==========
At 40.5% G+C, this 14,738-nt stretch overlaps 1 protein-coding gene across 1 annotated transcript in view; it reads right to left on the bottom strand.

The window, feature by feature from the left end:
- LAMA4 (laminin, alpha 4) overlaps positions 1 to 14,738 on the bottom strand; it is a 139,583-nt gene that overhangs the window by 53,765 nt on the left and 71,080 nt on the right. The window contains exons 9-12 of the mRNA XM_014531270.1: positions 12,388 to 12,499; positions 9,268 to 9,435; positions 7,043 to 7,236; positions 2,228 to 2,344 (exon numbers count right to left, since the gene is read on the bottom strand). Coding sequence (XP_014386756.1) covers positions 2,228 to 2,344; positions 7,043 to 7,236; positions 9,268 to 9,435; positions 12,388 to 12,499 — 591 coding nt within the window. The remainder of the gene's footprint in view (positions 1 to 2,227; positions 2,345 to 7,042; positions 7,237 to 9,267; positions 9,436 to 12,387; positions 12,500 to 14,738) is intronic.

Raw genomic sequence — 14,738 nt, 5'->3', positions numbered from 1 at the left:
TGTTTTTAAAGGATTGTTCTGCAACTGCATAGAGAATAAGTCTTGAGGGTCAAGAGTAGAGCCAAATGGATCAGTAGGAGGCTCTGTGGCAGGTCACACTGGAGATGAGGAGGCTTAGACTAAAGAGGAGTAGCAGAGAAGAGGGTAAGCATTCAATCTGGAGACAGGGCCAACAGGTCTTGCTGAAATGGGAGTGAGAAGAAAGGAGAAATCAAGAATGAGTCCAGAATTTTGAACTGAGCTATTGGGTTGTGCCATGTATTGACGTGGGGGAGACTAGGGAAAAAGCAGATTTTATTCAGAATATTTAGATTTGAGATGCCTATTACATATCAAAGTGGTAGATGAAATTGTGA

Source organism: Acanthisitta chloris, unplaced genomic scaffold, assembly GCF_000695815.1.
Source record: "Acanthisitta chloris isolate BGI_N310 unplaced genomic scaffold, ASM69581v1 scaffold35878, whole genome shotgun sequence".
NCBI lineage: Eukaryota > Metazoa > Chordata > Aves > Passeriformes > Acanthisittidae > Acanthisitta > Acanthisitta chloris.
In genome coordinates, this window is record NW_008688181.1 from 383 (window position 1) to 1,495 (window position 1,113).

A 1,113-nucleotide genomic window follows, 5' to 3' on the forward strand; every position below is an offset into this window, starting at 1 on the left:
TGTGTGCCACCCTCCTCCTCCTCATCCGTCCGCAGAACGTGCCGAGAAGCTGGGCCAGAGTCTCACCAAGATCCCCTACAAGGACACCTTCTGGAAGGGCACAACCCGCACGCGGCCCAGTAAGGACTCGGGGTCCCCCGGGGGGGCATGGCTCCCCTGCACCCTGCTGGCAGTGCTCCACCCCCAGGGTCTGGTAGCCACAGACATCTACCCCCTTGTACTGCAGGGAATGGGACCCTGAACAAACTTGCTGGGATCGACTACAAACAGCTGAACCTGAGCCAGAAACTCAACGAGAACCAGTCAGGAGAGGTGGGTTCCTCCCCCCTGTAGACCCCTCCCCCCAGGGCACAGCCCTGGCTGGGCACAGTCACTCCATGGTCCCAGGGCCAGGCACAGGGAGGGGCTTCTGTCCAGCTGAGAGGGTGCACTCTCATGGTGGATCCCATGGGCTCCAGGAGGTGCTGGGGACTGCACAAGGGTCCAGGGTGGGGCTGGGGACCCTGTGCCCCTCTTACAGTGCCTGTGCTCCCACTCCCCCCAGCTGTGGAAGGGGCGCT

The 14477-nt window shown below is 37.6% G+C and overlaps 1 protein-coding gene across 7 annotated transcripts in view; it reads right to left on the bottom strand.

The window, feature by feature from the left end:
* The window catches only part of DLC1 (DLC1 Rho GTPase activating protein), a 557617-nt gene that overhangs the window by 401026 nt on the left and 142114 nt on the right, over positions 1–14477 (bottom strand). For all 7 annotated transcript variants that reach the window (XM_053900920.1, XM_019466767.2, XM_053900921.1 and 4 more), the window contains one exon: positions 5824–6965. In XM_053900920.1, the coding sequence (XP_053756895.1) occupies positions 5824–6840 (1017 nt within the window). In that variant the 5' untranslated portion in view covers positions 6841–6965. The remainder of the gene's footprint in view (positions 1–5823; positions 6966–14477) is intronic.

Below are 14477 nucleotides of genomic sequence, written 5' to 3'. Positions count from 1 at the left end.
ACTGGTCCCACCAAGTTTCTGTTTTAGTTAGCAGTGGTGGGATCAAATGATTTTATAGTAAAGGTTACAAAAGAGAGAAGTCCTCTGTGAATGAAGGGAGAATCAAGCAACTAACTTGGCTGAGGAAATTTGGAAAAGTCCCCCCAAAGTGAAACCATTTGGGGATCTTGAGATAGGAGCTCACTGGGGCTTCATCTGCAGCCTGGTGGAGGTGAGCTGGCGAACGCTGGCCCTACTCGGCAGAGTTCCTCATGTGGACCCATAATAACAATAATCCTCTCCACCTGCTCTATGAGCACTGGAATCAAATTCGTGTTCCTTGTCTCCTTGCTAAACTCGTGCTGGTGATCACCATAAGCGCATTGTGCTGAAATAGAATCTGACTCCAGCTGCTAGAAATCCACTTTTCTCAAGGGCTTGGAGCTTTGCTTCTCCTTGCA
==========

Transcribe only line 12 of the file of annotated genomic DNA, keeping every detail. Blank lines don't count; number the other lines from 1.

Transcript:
The 14477-nt window shown below is 37.6% G+C and overlaps 1 protein-coding gene across 7 annotated transcripts in view; it reads right to left on the bottom strand.